In his end-of-year report, U.S. Supreme Court Chief Justice Roberts also highlighted the important link between the need for judges to feel safe and the proper administration of justice. After recounting the threats issued toward Judge Davies and his wife in the late 1950s after Davies’ order to desegregate Central High School in Little Rock, Arkansas, Roberts stated that the “judicial system cannot and should not live in fear.” He stated that the safety of judges must be assured and compared justice by the rule of law with justice through mob mentality.
As extremism rises, technology improves and the divide between the left and right grows, judicial independence and impartiality continues to be of increasing importance. As such, judges must be afforded assurances that they and their families will be protected, so that fear of retribution will not influences their decisions and the administration of justice.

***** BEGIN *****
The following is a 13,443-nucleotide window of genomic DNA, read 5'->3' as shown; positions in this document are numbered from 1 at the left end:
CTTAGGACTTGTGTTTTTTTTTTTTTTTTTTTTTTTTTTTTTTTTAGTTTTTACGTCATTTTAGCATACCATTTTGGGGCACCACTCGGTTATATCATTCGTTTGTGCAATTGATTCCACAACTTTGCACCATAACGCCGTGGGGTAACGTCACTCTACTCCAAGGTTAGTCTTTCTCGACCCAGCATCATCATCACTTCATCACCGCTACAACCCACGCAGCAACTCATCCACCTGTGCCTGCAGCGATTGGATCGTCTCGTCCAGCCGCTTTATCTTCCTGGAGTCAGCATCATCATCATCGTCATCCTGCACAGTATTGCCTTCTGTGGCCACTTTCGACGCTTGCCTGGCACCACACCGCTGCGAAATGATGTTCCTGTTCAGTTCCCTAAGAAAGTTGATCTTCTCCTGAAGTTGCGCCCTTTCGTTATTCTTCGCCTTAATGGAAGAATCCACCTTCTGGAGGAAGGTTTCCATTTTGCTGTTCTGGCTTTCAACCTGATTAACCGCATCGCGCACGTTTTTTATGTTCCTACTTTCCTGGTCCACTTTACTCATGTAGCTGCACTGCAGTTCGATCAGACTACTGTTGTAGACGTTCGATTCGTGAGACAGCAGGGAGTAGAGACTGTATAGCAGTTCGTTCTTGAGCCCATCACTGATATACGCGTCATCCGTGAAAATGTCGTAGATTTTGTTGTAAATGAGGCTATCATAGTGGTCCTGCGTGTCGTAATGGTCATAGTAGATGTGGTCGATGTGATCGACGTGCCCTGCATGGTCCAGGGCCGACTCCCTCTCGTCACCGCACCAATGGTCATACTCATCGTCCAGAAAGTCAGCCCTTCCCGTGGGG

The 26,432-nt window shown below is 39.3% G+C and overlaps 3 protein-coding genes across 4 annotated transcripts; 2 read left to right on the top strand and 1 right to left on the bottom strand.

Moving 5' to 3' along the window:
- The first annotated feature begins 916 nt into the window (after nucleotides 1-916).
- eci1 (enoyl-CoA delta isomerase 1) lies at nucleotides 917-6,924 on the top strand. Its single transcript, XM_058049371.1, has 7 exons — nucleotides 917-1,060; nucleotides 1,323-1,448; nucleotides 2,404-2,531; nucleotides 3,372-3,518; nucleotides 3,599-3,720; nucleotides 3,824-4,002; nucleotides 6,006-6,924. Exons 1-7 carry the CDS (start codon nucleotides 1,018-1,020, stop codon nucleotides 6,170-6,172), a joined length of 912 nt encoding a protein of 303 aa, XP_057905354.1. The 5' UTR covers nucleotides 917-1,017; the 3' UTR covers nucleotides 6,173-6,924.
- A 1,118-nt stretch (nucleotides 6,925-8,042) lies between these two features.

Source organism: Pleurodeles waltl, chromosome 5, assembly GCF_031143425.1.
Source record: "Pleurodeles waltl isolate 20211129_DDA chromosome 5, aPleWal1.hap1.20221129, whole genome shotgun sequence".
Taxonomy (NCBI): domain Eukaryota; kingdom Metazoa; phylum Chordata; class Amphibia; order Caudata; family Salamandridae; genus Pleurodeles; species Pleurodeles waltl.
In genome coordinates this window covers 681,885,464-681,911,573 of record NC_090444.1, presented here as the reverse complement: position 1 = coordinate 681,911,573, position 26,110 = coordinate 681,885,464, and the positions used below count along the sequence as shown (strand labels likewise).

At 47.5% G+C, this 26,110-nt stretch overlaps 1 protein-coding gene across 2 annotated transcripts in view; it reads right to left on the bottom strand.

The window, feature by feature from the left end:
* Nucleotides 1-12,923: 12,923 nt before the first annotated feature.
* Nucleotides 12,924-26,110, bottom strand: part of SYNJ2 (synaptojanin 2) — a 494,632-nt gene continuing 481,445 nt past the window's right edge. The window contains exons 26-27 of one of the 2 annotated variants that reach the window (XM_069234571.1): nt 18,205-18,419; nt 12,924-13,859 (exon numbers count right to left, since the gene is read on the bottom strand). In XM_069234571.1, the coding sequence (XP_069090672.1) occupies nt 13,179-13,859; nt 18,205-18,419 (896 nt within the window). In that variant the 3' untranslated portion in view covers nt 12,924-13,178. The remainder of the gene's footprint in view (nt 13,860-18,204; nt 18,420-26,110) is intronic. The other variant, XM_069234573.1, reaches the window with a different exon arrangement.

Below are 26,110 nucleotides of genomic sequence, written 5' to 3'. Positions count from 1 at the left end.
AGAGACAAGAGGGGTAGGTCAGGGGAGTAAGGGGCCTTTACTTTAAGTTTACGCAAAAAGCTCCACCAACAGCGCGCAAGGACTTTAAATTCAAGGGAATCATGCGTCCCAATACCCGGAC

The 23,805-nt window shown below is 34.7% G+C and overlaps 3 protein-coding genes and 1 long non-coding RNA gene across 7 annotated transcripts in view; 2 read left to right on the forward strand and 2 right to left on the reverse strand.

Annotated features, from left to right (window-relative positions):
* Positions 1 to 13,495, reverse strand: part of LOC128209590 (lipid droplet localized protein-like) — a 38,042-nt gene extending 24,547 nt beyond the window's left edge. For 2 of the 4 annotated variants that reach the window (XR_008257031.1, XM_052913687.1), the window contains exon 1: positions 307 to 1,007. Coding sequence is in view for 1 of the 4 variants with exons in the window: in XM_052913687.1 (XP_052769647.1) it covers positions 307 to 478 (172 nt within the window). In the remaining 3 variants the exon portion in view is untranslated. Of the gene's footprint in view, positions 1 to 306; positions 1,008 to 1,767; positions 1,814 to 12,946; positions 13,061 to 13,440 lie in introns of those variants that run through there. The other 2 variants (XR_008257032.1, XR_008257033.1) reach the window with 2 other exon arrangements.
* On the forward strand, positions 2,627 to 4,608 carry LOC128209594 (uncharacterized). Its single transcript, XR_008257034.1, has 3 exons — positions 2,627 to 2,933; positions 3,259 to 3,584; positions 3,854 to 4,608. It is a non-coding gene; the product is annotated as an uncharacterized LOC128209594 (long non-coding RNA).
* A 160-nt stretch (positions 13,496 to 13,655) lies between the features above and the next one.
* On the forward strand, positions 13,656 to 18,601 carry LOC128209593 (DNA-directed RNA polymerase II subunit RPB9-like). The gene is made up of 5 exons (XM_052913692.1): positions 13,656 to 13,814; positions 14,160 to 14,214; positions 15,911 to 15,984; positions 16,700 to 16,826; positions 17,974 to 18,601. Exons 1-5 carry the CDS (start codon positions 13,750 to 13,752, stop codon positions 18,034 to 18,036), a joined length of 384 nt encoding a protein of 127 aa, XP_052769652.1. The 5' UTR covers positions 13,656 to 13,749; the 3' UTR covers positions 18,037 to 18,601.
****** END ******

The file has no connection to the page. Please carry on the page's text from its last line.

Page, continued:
Sophia Richards is a fourth-year law student at the University of Newcastle, Australia.
Suggested citation: Sophia Richards, Protecting Judges to Protect the Rule of Law, JURIST – Student Commentary, January 13, 2023, https://www.jurist.org/commentary/2023/01/sophia-richards-judge-safety-rule-of-law/.
This article was prepared for publication by Hayley Behal, JURIST Commentary Co-Managing Editor. Please direct any questions or comments to her at firstname.lastname@example.org